Red Deer photographer Tim Van Horn will be in the city this weekend participating in Artwalk. Over the past 14 months he has travelled across the country photographing Canadians for his mosaic. Many of the pictures from the project are displayed on the side of his garage in Red Deer.

Red Deer photographer Tim Van Horn will be in the city this weekend participating in Artwalk. Over the past 14 months he has travelled across the country photographing Canadians for his mosaic. Many of the pictures from the project are displayed on the side of his garage in Red Deer.

Building a strong mosaic

International Day for the Elimination of Racial Discrimination was officially marked in Red Deer on Sunday.

International Day for the Elimination of Racial Discrimination was officially marked in Red Deer on Sunday.

The Central Alberta Refugee Effort, in partnership with other local agencies, hosted Our Mosaic, an event that featured various ethnic food, dancing and entertainment at Festival Hall on 58th Street.

Mayor Morris Flewwelling signed and declared a proclamation to commemorate March 21 as the International Day for the Elimination of Racial Discrimination — a day that will now be celebrated every year in Red Deer.

“Plurality is about humility,” Flewwelling said in a speech on Sunday — further announcing that the city is working on becoming an members of the AUMA Welcoming and Inclusive Partnership Communities Initiative.

“That is where this council will be headed,” he said. Following the mayor’s address, aboriginal dancers from the Red Deer Aboriginal Dance Troupe and Polynesian dancers performed in front of the cultural crowd.

Kim Southcombe, Red Deer Aboriginal Dance Troupe events co-ordinator, came to Red Deer 15 years ago and said that it is events like Our Mosaic that make newcomers feel welcome and at home.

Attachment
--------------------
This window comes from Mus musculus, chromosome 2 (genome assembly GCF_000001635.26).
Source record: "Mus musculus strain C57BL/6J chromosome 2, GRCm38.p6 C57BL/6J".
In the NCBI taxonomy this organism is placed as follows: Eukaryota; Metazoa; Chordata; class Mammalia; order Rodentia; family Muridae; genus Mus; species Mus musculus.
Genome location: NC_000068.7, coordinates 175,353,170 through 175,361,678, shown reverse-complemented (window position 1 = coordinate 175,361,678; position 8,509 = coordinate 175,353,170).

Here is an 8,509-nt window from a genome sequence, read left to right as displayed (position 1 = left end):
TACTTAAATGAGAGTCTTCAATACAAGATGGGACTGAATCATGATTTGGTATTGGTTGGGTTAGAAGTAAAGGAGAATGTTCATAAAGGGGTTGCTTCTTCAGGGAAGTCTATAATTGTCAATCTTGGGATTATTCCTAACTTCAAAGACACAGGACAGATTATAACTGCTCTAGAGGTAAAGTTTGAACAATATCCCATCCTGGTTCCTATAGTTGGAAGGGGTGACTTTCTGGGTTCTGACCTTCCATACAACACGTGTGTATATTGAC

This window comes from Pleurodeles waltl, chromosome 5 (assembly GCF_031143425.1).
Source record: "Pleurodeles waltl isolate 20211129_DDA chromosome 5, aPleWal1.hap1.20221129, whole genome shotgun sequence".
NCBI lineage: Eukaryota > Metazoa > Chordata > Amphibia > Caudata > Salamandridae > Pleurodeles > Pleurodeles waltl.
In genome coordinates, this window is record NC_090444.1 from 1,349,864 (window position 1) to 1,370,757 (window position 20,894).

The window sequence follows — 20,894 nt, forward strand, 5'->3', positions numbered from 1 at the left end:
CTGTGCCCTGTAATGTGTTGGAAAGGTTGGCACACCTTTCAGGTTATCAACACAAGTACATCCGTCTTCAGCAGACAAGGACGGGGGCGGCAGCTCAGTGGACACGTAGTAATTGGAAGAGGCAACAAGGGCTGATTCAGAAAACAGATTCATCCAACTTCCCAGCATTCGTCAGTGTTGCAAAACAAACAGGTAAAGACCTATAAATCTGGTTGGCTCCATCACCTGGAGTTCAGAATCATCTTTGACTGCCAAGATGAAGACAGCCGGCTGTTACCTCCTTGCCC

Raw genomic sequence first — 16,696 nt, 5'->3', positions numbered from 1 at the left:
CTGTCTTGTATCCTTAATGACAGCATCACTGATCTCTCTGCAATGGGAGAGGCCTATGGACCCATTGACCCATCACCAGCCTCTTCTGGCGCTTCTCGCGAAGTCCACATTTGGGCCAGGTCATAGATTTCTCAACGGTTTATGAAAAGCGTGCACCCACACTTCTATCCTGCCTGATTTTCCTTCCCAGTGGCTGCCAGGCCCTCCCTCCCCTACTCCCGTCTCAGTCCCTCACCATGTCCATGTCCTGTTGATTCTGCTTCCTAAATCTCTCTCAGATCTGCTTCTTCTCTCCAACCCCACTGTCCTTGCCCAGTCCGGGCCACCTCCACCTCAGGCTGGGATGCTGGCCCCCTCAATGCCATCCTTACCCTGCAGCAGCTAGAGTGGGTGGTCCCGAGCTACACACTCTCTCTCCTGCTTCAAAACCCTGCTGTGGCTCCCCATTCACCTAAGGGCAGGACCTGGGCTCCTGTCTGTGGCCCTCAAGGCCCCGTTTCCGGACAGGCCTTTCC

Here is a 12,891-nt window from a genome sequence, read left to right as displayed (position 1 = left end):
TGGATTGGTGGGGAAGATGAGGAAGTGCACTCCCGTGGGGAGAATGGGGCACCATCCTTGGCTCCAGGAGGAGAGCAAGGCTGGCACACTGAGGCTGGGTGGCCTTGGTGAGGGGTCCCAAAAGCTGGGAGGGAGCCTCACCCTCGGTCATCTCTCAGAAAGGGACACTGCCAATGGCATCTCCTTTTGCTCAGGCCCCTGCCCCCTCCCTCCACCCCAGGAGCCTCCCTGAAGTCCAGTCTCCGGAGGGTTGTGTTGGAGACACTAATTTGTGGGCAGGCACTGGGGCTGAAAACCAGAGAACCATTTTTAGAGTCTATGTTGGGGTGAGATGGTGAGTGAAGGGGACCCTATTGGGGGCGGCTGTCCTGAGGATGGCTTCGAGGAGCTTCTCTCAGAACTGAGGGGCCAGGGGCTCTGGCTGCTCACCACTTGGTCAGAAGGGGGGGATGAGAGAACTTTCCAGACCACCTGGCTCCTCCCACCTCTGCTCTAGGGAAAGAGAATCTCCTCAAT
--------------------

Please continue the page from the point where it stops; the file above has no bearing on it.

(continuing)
“Here in this community there are so many family oriented events on a regular basis and you see people in the community over and over again and it is those people who have become our kookums, our aunties and our cousins that we miss from home,” she said on Sunday.

Jan Underwood, co-ordinator and community educator of Central Alberta Refugee Effort, noted that curbing racism starts when people get to know one another.

“We have seen that today,” she said.

“People are mingling, little children of all cultures are dancing together. When you see it happening it is very inspirational,” she said while fighting back emotion.

The proclamation of March 21 was the result of the happenings of March 21, 1960 where police open-fired on and killed 69 people protesting an apartheid in Sharpeville, South Africa. For the past 16 years people have been uniting to support individuals who have experienced racial discrimination.

Multicultural stories, games and crafts will take place at the Red Deer Public Library at 4814 49th Street in the children’s department on Wednesday from 4 p.m. to 5 p.m. to also commemorate the day.

jjones@bprda.wpengine.com